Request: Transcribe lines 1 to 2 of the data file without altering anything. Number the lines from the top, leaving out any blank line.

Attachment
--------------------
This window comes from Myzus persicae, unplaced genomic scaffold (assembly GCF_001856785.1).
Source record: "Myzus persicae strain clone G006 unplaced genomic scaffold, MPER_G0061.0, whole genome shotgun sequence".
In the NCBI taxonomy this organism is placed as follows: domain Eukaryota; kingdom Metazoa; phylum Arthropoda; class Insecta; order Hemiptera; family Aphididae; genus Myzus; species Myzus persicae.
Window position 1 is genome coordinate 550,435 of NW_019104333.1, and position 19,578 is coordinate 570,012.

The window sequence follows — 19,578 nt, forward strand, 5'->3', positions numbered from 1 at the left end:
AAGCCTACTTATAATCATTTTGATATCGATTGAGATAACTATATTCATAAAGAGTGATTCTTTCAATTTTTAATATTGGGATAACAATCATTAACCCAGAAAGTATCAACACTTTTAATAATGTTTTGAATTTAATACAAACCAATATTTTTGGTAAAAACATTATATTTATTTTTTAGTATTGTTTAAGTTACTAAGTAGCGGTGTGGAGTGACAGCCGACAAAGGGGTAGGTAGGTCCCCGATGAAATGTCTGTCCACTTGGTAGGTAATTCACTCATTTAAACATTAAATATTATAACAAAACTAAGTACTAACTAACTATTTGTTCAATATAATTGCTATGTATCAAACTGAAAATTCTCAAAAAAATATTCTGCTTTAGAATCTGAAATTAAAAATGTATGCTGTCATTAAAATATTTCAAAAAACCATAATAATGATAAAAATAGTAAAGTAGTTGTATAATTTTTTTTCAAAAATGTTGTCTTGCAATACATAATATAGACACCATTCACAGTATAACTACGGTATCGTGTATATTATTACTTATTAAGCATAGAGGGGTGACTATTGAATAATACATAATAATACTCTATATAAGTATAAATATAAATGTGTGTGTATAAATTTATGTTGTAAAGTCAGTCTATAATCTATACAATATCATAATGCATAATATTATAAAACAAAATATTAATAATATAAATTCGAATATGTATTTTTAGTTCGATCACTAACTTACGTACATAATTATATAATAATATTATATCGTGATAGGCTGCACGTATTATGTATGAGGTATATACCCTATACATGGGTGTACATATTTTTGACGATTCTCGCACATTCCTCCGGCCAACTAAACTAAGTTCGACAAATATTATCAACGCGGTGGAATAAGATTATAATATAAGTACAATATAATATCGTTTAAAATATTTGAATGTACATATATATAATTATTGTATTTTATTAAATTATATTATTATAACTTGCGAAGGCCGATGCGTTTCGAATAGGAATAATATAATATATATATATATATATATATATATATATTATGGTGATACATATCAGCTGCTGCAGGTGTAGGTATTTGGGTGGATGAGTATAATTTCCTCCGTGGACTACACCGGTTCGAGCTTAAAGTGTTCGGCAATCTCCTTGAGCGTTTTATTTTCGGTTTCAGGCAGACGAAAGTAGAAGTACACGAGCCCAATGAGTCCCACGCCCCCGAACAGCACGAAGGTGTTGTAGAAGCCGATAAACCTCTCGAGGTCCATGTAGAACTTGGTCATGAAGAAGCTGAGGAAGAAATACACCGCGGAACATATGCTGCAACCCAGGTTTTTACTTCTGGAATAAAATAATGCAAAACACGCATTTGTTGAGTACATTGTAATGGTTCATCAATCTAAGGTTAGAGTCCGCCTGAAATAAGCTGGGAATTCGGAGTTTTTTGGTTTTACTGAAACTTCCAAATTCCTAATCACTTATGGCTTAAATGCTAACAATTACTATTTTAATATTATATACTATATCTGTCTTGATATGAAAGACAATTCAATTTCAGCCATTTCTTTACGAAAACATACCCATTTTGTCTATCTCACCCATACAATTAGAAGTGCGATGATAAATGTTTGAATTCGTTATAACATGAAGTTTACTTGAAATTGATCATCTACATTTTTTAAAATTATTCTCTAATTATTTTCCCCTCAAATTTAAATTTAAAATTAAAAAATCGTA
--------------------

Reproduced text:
This window comes from Myzus persicae, unplaced genomic scaffold (assembly GCF_001856785.1).
Source record: "Myzus persicae strain clone G006 unplaced genomic scaffold, MPER_G0061.0, whole genome shotgun sequence".